The 2010 World Cup quarter-finalists Ghana are on a global hunt for a new coach. Local soccer pundits have argued that it is about time they tried and tested their local gaffers as exists. Although he is not purely a local face, former French international Marcel Desailly is winning the hearts of many in the former Gold Coast. He was born in Ghana to Ghanaian parents.
He opted to play for France and upon retirement he is considered one of the most successful on the field. On two occasions Ghana approached him to handle the Black Stars but he honestly declined because he probably was too young and inexperienced.
“My time will come,” the 1998 World Cup winner told the BBC in 2007. “Me, I’m still young… In the future, I will come back into coaching. My target for sure (is Ghana). After Le Roy, my time will come.”
The TV soccer pundit and UNICEF ambassador believes now is the time to embrace Ghana’s call following the refusal of Serbian Milovan Rajevac to extend his contract with the four-time African champions.
“I am now ready to coach the Black Stars,” the former Chelsea defender told a local television station, Viasat 1 Ghana, on Wednesday.
The ex-AC Milan star has no practical coaching background but has certificate in coaching from Europe.
He has an excellent credential as a footballer. The 42-year-old was part of the 1993 Olympique Marseille Champions League winning team. He won the title again with AC Milan before playing for Chelsea in the English Premier League. He was also a World and European Cup winner with France in 1998 and 2000.
But being a successful player does not mean one would automatically be a successful coach as it happened in the case of Maradona of Argentina.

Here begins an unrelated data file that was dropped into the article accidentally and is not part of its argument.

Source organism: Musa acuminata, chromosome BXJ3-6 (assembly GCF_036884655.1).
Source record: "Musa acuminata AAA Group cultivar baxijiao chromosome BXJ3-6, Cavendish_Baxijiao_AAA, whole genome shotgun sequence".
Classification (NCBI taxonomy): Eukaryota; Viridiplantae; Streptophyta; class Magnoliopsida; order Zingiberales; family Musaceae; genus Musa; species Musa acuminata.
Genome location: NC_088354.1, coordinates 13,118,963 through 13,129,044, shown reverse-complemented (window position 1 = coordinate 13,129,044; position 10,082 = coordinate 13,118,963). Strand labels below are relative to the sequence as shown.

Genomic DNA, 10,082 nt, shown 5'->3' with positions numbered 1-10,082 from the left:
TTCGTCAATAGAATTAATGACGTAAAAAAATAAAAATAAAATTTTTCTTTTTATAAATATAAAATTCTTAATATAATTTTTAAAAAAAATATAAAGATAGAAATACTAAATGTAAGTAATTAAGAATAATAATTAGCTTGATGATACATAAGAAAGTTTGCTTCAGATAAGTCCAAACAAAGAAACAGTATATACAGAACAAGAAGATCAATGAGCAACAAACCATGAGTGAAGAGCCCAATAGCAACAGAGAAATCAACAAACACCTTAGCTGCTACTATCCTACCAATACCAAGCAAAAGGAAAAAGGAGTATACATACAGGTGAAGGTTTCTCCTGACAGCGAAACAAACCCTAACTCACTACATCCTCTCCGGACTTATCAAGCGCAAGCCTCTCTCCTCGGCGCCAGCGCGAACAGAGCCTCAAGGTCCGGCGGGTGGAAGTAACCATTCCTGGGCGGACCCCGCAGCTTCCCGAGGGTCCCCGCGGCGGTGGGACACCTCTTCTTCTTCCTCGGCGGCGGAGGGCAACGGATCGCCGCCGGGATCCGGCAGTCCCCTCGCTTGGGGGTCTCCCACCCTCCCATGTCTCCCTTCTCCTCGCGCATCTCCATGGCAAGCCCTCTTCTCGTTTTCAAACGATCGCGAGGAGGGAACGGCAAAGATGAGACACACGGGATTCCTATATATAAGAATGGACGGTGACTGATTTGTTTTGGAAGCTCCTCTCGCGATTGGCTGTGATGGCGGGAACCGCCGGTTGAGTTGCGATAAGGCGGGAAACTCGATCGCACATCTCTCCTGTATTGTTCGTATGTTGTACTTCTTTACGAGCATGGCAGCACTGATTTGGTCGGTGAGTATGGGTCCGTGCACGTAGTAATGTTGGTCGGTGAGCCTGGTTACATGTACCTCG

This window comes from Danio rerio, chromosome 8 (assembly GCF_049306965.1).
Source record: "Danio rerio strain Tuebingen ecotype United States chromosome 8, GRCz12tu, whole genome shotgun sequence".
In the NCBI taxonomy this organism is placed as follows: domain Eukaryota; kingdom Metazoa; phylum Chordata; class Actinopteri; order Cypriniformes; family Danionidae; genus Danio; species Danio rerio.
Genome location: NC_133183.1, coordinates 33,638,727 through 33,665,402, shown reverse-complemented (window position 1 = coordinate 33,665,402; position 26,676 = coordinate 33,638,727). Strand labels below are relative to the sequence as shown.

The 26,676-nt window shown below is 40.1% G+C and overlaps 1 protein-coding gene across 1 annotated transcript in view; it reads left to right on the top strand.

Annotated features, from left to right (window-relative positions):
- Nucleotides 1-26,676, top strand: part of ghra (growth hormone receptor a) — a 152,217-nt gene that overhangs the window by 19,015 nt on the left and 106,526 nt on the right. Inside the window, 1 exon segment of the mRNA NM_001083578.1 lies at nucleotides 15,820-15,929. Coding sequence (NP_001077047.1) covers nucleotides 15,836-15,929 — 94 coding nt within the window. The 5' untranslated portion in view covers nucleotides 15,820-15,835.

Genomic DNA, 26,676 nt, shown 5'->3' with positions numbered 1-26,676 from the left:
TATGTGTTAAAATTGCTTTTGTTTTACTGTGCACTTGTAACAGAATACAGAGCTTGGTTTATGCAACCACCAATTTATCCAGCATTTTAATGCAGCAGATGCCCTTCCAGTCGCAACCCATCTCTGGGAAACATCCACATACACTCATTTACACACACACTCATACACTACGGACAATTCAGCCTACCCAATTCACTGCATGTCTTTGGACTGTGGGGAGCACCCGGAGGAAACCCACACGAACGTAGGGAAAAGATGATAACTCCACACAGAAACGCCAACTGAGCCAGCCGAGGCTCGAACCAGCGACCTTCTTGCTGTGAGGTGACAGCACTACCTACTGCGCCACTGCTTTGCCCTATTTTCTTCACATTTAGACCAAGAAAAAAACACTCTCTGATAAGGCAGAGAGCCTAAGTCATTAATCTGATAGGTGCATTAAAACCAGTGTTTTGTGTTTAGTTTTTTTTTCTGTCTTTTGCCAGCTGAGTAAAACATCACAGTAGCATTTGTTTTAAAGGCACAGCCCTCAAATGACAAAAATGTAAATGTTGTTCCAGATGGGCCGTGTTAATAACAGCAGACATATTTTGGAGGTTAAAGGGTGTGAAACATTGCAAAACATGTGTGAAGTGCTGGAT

In terms of competence the Ghana FA would be going against their own words should they decide this time to hand over the national duty to Desailly on a silver platter since he does not hold relevant coaching experience.
The Black Stars are endowed with enough talents, dedicated players and experience to soften his workload but the responsibility that comes with it is too big for him to handle. The four-time African champions cannot risk handing over the steering to an inexperienced coach on the football super-highway.
To start with, the GFA can be magnanimous to hand over one of the junior sides – the Black Starlets or Satellites – to him as a training ground to prepare him adequately for the hot seat.
Monsieur Desailly has been honest with Ghana from the beginning and he should uphold that honesty to admit the task is over him although it would be worth a try for any normal human to ride on the Stars’ current glory.
The call for a local coach is a step in the right direction but it should not be anyone but someone who has been tried and tested.
“We have to take a Ghanaian… It should be the sort of person who has respect, one who has seen it and done it before,” former Black Stars player Samuel Osei Kuffour summed it up for those rooting for a local coach.
Should Ghana follow in the line of Egypt, Algeria, South Africa and Ivory Coast and would Desailly be the suitable candidate for the job?
First published on Goal.com Sept. 17 2010